As a historic day for Christianity, Pope Francis on September 04 Sunday declared Mother Teresa of Kolkata, revered for her work among the poor, a Saint of the Catholic Church. "We declare and define Blessed Teresa of Calcutta to be a Saint," the Pope said, to a roar from the thousands gathered at St. Peter's Square here, including many Indians who held or waved the Indian flag. "We enroll her among the Saints, decreeing that she is to be venerated as such by the whole Church. The Pope invoked the trinity: In the name of the Father, and of the Son and of the Holy Spirit!"

What do all these mean?

What policies should we adopt to fight effectively the Islamic strategy to conquer the world by these three arms of Da'wah, Jihad and Hijrah? There are several important recommendations as a working policy:

3) No more political correctness. Political correctness means operatively “behaving socially right” or “behaving with fairness in societal interactions”. However, the deep sources of political correctness are in fact hypocritical hedonism combined with Western-Christian guilt and remorse that contradict the basic paradigms of Western culture and reflects illusionist and detached ideas about reality.

“Poverty is not measured by how much one possesses but by how big are one’s desires.”--Plato

“A well regulated State is based on the common sense of the people.”--Giambattista Vico                

"No one pretends that Democracy is perfect or all-wise. Indeed, it has been said that democracy is the worst form of government, except for all the other forms that have been tried." --Winston Churchill

The following steps must be taken with deep efforts, seriously and effectively:

1) No more the twisted mirror image. To view Islam through Western inclusive pluralistic lenses means not only never understanding Islam but also it may produce disastrous results. What if the struggle is between two polar opposite cultural conceptions, between a society that aspires to modernity and progress, as against totalitarianism of thought, traditional tribal values and religious extremism?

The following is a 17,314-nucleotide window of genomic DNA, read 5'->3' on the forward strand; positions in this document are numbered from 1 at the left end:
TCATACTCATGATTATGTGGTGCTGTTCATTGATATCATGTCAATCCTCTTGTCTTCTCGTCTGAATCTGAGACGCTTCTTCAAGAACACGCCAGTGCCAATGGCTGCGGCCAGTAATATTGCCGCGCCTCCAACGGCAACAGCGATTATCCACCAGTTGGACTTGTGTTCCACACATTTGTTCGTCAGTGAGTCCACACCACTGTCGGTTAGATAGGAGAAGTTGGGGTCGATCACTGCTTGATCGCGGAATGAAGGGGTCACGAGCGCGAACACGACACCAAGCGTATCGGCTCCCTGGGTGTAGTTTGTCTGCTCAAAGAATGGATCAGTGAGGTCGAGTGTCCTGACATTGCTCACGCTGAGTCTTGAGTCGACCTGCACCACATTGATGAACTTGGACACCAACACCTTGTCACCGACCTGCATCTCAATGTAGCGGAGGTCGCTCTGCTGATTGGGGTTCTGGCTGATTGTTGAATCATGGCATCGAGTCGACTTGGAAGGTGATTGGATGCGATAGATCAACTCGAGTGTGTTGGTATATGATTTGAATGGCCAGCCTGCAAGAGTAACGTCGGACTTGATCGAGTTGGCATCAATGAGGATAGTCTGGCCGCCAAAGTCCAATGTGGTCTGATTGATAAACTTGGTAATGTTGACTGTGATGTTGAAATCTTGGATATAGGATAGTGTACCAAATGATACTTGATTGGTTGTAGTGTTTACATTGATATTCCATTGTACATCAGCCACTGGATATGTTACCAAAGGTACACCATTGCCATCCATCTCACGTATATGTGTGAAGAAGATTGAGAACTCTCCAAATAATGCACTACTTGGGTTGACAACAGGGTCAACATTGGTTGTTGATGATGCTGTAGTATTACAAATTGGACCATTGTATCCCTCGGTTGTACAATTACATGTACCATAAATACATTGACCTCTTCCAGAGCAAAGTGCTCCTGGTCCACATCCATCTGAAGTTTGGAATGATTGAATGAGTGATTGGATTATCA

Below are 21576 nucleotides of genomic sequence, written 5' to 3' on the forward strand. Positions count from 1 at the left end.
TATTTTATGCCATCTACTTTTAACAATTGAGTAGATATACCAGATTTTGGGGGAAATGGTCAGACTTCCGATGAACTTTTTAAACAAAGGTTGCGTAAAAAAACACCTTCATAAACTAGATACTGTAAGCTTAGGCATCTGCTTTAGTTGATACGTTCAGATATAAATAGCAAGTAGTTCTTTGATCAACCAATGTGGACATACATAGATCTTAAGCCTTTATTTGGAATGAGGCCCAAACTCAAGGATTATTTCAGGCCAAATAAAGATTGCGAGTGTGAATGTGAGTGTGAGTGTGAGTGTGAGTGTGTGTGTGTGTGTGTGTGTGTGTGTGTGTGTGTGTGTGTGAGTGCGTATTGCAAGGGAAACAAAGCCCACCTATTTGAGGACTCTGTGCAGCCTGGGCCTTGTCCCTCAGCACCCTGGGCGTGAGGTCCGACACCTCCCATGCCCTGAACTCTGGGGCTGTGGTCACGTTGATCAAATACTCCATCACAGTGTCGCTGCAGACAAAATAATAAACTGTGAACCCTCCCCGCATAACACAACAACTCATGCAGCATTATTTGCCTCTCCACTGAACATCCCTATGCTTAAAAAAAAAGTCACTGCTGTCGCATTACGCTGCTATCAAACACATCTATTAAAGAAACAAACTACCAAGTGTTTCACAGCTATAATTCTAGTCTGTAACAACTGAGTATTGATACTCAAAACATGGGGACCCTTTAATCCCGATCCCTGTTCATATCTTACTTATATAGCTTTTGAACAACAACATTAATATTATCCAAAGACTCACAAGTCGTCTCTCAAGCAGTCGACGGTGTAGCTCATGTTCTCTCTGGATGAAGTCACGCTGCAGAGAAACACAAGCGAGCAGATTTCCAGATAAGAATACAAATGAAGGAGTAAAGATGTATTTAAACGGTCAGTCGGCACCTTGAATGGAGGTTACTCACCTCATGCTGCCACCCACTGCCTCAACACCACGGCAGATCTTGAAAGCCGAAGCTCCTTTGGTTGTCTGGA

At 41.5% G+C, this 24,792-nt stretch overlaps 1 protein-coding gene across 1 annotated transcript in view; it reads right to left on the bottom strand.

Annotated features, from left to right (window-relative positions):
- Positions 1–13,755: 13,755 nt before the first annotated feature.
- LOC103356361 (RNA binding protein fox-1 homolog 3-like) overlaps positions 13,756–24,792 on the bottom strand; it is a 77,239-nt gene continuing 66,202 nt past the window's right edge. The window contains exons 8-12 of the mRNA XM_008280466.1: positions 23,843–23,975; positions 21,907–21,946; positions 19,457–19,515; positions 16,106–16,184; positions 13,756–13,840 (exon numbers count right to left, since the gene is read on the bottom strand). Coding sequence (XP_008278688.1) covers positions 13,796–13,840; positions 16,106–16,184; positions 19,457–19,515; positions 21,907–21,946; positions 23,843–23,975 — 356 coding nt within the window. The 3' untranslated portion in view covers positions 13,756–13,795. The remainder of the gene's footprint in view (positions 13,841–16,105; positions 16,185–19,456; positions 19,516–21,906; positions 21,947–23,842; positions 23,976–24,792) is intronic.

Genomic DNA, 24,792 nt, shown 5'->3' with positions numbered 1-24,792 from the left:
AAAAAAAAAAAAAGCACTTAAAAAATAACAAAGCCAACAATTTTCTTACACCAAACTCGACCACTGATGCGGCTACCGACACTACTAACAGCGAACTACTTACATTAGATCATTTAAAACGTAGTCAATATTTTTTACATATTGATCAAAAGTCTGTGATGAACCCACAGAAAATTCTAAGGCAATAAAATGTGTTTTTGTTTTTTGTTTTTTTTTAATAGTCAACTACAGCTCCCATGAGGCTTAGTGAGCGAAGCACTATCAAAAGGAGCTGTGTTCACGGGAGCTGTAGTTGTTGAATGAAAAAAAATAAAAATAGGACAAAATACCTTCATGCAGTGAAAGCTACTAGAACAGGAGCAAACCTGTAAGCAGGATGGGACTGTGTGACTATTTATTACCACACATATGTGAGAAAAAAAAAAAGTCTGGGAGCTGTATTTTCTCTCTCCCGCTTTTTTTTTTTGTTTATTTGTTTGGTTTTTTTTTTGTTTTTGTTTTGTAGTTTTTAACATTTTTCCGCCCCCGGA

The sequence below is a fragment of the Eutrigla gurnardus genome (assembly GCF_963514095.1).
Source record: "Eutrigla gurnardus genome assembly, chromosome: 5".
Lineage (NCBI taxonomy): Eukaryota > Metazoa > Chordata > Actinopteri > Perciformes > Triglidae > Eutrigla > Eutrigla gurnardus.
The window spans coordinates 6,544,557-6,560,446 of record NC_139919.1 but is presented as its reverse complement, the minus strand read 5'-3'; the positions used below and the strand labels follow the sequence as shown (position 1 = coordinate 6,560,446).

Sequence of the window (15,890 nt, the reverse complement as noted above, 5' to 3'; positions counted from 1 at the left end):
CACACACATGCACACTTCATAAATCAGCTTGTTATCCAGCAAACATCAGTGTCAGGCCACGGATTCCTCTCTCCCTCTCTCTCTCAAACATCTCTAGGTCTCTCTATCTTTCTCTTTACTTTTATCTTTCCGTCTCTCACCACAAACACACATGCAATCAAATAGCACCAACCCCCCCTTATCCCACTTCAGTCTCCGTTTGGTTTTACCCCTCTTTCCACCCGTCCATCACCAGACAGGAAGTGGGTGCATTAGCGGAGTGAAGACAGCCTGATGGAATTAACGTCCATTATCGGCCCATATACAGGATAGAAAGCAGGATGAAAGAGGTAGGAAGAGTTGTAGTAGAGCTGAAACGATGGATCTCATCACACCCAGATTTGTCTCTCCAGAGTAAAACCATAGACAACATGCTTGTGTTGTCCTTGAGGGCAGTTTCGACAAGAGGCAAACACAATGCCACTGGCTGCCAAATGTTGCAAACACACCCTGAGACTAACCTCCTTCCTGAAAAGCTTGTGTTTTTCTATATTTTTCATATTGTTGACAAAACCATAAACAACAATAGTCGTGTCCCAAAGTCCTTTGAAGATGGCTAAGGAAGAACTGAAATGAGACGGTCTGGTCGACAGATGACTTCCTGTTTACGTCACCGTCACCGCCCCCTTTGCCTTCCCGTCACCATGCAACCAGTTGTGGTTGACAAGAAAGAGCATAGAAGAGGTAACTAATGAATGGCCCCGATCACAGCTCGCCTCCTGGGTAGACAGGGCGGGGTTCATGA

Islam has been, from its very beginning, not only a religion but a political community (Ummat al-Islām), and Muhammad was not merely a prophet, but a political leader and military commander whose aim is occupying the world. Therefore, Islam is more politics than a religion. Since Allah promised the Muslims victory and superiority over all other religions worldwide, it is sanctioned for all Muslims to occupy the world. Humanity is divided into two groups: the followers of Islam who are called "believers," as compare to all the others, who, being not Muslims, are infidels or apostates by definition and deserve death.

There is also a confusing reality: the free world cannot comprehend culturally and internalize politically the contemporary Arab-Islamic strategy, just because we are encountered by their personality paradox with its contradictory faces: on the one hand, a sense of inferiority, flattering and victimology, and an externalized brutal aggressiveness, on the other.

If there is one clear observation when analyzing Islamic onslaught/encroachment to occupy and to rule the world, it is elaborated by the Power Vacuum Theory. Ayn Rand has put it so succinctly: The spread of evil is the symptom of a vacuum. Whenever evil wins, it is only by default: by the moral failure of those who evade the fact that there can be no compromise with evil on basic principles.

“Philosophy is not something to be used scornfully or as insult, but for honor and glory. People are beginning to think wrongly in that philosophy should only be studied by very few, if any at all, as if it is something of little worth. We have reduced philosophy to only being useful when being used for profit.

India has undergone significant social, cultural, demographic and economic change since the year 1991, with the adoption of new economic policy of Liberalisation, Privatisation and Globalisation. Until that stage, the population was heterogeneous, to a limited extent. But after the LPG policy the migration patterns changed in India.

Page 5 of 12

ABOUT MD

Modern Diplomacy is an invaluable platform for assessing and evaluating complex international issues that are often outside the boundaries of mainstream Western media and academia. We provide impartial and unbiased qualitative analysis in the form of political commentary, policy inquiry, in-depth interviews, special reports, and commissioned research.

 

MD Newsletter

 
Top